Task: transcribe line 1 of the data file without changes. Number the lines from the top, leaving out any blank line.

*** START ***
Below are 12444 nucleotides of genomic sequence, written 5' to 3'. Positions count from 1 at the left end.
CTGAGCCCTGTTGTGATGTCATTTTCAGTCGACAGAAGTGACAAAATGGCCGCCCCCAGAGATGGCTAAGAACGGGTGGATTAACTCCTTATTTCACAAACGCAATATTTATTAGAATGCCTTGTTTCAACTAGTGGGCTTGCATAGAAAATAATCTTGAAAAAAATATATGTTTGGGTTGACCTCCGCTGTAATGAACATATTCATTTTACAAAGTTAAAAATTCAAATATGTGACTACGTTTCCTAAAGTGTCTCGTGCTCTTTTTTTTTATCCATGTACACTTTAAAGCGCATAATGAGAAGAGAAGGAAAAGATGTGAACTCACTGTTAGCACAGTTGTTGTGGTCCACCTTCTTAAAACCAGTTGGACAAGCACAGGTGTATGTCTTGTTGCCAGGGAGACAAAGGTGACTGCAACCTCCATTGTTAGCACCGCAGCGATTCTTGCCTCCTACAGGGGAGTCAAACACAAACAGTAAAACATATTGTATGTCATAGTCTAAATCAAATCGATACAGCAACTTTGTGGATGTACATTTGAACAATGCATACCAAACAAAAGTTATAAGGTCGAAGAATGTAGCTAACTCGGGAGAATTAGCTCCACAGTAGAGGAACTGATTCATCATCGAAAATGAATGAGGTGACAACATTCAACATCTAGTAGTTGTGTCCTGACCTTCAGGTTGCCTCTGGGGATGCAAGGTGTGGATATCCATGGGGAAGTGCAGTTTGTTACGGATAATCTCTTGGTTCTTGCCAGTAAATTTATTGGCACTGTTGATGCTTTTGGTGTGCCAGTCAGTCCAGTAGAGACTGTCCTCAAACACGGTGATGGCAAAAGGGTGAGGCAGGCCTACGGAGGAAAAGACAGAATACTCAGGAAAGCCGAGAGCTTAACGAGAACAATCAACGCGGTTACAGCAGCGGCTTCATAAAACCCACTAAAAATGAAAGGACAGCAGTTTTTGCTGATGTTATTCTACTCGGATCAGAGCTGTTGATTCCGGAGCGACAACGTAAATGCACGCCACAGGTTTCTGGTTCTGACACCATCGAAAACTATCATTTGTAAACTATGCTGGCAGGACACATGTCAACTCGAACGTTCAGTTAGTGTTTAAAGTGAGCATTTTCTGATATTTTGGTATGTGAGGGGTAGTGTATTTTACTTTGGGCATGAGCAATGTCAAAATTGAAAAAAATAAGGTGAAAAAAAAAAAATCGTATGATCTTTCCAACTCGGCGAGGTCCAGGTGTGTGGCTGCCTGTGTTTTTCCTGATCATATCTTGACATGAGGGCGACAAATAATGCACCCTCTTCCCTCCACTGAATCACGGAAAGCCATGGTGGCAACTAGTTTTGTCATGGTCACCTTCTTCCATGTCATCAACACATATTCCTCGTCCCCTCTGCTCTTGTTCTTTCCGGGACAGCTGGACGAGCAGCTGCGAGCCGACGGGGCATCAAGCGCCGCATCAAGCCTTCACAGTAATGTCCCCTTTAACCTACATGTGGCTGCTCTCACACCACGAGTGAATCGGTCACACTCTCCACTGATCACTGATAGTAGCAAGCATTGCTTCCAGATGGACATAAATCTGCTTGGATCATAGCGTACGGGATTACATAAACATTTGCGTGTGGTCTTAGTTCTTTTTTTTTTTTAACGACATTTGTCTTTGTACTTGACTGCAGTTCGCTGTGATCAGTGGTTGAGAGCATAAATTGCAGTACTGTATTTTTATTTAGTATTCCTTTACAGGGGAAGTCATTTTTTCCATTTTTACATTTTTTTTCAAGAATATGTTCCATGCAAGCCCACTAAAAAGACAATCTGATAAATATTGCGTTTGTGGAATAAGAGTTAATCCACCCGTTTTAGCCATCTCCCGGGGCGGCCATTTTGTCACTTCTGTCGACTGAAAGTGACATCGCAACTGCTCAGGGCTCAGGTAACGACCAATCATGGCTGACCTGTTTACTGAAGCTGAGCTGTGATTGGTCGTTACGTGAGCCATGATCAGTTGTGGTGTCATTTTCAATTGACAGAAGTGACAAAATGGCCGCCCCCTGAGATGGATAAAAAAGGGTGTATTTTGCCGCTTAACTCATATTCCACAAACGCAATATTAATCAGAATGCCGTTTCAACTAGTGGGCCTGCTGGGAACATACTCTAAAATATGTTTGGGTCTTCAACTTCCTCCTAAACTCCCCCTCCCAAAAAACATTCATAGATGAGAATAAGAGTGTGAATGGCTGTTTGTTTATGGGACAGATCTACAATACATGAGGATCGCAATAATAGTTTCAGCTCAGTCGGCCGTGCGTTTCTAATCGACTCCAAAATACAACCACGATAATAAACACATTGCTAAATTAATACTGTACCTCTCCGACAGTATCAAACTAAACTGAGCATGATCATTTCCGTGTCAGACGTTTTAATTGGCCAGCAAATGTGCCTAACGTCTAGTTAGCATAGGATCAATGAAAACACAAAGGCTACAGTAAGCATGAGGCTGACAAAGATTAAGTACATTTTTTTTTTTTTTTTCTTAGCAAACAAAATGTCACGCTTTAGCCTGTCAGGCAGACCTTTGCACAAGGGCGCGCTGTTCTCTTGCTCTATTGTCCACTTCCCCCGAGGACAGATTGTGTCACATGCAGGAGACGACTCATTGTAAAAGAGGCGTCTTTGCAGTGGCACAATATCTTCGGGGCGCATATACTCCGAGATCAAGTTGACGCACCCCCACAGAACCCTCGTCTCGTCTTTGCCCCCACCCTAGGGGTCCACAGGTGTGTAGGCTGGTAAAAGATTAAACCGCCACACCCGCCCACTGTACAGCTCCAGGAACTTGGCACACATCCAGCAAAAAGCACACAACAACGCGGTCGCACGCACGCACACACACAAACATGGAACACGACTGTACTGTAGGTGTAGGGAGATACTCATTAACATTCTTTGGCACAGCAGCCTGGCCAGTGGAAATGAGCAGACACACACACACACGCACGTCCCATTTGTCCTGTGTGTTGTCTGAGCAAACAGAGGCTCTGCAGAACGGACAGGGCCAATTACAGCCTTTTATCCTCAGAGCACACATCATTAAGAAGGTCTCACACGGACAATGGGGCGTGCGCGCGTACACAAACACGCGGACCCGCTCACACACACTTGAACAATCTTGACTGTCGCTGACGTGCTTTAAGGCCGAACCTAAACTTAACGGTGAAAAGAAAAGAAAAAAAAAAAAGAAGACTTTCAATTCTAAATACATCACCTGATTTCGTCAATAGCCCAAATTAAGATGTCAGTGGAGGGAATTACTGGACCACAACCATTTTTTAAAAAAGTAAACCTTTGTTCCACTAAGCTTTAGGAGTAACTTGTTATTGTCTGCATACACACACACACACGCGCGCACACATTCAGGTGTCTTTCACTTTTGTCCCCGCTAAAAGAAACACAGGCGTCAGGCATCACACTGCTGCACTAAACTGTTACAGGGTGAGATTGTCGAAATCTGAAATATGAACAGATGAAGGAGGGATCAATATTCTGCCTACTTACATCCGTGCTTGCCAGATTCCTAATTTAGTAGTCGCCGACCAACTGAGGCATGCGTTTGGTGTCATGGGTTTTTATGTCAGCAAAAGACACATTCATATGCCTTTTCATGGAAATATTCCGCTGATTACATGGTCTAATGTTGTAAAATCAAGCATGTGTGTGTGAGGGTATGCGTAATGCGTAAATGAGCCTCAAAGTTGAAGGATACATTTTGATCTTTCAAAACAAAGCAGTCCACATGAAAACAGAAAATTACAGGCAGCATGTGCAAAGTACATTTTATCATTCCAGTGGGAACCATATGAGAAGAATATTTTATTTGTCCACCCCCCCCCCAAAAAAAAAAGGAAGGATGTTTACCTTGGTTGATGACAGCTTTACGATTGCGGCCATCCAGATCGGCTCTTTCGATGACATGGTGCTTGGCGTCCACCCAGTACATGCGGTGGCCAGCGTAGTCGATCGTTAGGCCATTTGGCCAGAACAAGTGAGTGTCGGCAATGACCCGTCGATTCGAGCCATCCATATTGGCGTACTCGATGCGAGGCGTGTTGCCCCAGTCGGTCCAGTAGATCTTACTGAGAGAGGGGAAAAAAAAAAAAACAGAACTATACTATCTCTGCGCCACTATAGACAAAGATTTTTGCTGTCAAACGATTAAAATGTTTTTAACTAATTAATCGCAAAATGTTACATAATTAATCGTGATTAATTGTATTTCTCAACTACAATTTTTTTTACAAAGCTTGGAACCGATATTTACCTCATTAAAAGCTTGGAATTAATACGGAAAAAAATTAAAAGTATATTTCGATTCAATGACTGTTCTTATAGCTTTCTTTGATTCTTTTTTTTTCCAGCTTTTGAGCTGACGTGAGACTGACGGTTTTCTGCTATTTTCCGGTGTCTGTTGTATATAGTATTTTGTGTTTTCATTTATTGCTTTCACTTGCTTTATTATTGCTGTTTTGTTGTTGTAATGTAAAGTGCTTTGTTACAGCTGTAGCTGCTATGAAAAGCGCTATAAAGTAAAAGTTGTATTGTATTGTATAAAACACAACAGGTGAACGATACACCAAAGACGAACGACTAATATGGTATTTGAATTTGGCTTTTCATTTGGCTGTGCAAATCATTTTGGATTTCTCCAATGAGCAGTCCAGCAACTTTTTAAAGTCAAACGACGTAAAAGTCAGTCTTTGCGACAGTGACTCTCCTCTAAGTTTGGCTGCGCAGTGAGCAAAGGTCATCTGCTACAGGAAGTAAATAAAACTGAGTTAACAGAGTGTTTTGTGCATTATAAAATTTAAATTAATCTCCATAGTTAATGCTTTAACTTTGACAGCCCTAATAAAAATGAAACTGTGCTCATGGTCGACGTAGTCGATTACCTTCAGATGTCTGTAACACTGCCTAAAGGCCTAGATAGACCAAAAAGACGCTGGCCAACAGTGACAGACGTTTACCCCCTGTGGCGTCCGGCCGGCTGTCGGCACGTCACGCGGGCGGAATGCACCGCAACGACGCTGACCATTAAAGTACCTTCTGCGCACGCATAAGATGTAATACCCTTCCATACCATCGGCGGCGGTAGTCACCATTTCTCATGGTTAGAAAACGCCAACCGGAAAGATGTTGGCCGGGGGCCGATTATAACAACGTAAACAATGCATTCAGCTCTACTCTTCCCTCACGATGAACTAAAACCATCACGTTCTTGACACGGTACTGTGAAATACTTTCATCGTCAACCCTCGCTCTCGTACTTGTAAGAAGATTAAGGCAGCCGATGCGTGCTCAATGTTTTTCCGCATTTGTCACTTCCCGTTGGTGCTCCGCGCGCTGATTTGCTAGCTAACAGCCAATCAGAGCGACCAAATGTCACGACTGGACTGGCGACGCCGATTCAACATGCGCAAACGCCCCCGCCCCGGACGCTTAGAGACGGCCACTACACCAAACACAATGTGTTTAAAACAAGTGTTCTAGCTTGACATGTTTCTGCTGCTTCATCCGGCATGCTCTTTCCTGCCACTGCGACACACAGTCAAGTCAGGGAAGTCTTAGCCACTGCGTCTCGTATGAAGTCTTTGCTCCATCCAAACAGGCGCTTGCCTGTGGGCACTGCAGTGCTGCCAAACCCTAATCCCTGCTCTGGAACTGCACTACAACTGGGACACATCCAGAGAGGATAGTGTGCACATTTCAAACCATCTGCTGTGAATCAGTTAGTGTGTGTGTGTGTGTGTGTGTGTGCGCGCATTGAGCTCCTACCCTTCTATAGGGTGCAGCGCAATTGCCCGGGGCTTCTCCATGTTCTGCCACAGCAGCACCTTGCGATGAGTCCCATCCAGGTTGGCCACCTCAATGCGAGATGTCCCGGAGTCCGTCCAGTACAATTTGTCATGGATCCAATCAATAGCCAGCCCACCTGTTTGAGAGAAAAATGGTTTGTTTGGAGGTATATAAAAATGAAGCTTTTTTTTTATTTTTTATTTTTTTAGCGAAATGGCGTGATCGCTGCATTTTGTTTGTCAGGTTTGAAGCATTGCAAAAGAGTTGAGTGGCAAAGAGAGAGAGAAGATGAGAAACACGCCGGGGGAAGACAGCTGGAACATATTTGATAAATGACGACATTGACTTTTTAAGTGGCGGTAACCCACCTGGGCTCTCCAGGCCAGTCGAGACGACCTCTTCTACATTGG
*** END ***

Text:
Below are 12444 nucleotides of genomic sequence, written 5' to 3'. Positions count from 1 at the left end.